Its Small Companies Fund has returned 11.3% over the last 12 months to September 30, and 25.4% per annum over three years. The benchmark S&P/ASX Small Ordinaries Index has returned -3.3% and 6.5% over the same periods. Since inception in mid-November 2016, the fund has returned an impressive 23.7% per annum, compared to the benchmark's 7.6%.
Similarly, Lakehouse Capital's Global Growth Fund has returned 39.4% over the year to the end of September, and has returned 25.2% since its inception at the beginning of December 2017. Its benchmark, the MSCI All Country World Index net total returns (AUD), has returned 3.9% and 8.2%, respectively.
However (and perhaps despite) these enviable returns, Magyer isn't one to rest on his laurels.
"Our investors trust their hard earned savings with us and for the average investor it's a big part of their nest egg," he says.
"That means a lot to us and we have to hustle every day to earn that."
The secret to success, Magyer says, is a sound, repeatable process.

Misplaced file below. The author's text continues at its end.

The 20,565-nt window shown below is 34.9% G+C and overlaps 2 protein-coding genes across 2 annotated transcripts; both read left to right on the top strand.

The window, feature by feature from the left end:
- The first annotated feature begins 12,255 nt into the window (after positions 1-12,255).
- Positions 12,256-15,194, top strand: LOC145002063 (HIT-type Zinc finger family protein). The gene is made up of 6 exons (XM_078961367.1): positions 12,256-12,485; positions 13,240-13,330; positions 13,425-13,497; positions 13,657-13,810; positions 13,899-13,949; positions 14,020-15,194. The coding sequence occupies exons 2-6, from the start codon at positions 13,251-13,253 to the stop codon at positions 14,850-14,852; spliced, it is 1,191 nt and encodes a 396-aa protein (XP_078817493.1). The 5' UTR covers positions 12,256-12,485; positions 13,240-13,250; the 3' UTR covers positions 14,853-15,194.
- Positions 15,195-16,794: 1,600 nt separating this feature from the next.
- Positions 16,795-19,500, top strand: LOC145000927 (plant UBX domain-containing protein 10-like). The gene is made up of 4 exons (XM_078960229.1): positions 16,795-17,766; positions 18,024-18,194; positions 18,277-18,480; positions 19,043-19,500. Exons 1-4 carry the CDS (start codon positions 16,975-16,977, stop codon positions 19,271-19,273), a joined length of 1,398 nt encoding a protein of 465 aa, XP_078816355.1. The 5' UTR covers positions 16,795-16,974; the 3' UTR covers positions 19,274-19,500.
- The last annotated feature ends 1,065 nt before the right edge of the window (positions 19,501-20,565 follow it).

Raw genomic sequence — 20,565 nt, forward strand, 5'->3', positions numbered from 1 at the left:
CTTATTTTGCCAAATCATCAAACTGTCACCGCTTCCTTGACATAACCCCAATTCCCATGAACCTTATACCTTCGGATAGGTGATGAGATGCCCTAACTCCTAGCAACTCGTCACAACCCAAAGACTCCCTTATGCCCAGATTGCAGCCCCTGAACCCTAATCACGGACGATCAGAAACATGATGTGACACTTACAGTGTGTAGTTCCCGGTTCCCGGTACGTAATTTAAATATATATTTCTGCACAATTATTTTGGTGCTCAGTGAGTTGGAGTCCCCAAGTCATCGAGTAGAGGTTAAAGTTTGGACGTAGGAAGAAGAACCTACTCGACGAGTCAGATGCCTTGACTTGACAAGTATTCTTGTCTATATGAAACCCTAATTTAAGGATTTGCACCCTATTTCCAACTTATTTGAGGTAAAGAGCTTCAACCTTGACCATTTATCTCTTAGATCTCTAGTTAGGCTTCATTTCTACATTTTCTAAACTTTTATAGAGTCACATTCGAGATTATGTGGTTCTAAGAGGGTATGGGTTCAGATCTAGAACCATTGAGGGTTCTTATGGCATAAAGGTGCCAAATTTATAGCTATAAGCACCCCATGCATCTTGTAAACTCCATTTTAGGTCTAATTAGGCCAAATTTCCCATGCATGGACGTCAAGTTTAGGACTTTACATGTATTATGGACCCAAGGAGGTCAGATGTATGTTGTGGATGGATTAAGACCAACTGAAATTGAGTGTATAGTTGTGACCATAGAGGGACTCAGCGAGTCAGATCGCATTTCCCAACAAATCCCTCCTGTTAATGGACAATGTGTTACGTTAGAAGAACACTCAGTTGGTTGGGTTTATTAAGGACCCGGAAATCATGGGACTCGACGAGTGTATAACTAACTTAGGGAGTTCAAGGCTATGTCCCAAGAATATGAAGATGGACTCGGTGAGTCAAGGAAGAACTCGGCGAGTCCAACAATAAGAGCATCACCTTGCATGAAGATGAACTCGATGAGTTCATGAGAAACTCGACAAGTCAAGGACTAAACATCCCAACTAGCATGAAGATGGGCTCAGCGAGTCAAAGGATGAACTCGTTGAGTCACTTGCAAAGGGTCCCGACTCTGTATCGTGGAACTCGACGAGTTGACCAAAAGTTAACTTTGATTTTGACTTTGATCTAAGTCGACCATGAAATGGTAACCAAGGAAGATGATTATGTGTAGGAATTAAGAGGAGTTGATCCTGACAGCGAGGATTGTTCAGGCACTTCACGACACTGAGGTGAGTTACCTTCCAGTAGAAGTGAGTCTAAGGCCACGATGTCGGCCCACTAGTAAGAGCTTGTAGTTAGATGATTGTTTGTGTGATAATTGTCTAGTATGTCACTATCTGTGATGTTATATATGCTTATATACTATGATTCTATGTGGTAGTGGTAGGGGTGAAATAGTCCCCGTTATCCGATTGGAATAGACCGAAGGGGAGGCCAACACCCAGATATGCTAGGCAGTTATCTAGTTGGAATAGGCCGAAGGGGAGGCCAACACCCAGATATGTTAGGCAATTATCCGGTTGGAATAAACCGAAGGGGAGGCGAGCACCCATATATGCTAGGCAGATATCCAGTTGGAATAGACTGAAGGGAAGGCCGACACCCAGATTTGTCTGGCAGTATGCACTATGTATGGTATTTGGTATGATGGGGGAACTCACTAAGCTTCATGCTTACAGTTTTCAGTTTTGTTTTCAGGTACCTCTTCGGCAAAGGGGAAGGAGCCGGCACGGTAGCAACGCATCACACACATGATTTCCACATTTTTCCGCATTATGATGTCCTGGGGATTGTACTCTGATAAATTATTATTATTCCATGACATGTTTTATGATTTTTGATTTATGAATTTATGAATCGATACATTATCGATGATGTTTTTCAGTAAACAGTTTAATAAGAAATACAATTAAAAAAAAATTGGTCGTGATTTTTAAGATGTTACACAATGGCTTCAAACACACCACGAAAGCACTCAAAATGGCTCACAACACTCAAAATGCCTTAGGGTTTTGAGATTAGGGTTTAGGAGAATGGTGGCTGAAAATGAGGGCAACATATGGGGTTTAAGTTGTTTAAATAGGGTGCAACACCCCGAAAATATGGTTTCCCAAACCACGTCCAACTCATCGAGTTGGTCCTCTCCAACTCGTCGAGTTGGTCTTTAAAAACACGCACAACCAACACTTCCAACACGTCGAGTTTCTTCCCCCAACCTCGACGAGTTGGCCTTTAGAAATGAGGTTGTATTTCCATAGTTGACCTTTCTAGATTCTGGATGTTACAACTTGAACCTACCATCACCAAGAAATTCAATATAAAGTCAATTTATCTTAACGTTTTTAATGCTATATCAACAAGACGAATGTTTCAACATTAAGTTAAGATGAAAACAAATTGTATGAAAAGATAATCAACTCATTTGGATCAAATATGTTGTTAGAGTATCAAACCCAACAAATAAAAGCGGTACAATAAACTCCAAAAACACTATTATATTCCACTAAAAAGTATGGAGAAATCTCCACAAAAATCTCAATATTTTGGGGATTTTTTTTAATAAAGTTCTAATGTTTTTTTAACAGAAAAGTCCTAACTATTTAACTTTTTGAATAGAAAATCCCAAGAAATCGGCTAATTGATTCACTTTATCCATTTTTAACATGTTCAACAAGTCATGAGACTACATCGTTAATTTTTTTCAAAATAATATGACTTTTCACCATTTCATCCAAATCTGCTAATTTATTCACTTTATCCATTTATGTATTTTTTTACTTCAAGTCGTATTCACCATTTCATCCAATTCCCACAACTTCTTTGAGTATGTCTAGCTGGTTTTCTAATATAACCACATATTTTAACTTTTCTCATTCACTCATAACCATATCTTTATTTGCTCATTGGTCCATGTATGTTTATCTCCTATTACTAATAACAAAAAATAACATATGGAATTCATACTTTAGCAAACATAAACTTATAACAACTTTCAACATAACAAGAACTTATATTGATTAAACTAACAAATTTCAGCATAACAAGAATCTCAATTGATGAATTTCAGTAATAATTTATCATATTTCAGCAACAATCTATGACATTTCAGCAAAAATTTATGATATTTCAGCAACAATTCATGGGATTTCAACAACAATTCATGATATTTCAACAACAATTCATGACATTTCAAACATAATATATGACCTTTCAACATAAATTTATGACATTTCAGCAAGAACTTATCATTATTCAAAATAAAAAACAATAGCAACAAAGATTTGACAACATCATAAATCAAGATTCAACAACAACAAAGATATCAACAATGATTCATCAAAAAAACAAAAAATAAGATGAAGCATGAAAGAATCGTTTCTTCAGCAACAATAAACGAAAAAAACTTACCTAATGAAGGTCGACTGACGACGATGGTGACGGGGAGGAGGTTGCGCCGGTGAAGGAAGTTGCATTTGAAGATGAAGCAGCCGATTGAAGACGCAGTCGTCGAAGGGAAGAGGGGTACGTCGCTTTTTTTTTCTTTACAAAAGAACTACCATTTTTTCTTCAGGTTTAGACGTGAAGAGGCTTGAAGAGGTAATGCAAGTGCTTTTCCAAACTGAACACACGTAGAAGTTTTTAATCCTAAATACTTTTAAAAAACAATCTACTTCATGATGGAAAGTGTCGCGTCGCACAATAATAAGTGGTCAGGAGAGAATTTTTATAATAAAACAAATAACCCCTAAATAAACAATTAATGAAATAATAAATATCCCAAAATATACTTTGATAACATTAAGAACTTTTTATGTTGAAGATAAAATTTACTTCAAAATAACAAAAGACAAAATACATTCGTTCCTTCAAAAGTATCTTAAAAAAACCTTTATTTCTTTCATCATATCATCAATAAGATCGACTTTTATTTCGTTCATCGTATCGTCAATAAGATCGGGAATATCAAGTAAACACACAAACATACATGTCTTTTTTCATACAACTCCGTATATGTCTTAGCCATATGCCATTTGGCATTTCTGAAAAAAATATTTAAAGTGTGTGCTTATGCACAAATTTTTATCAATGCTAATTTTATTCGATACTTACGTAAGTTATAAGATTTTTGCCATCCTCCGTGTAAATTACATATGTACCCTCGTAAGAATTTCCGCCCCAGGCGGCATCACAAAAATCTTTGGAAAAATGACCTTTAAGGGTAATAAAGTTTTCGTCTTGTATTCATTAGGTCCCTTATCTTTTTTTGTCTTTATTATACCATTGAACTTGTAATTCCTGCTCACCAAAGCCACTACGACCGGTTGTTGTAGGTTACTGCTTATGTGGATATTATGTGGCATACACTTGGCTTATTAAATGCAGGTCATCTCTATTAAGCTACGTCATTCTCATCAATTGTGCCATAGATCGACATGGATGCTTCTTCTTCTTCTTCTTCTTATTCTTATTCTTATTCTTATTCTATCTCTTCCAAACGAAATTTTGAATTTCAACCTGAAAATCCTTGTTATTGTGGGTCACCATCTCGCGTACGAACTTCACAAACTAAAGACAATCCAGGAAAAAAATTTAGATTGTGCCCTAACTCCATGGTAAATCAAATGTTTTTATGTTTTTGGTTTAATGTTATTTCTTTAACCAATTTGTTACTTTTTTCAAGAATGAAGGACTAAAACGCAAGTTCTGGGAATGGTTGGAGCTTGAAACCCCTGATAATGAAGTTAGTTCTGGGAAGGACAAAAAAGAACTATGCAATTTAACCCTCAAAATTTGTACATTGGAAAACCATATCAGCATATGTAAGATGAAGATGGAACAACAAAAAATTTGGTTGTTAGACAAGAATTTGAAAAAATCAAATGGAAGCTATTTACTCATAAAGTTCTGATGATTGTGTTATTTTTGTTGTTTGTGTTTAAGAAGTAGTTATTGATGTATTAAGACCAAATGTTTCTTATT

"A big focus for us is asymmetric outcomes, where we're trying to find situations where we think an investment has multiple ways to win and few ways to lose," he says.
It is with this mindset that Magyer and his team set out to find investments, scouring local and international bourses for businesses with new products, new geographies, latent pricing power and the liquidity to make savvy, strategic investments.
Combine that with a strong balance sheet, reasonable valuation, and strong relationships with suppliers, and you will likely have a winner on your hands, Magyer says.
"We back great growth companies and we're not shy about it," he says.
"We don't try to make big macro calls or try to be all things to all investors, we don't invest in cyclical capital-hungry businesses, we don't bounce around the market, we don't try to get too cute; we have a framework that works for us and we stick to it."
And now, with two children of his own, Magyer is ready to pass the investing baton on.
"I don't want to shove them down a path," he says.
"But I will say if either of the kids wanted to go into investing, it would make me incredibly happy." fs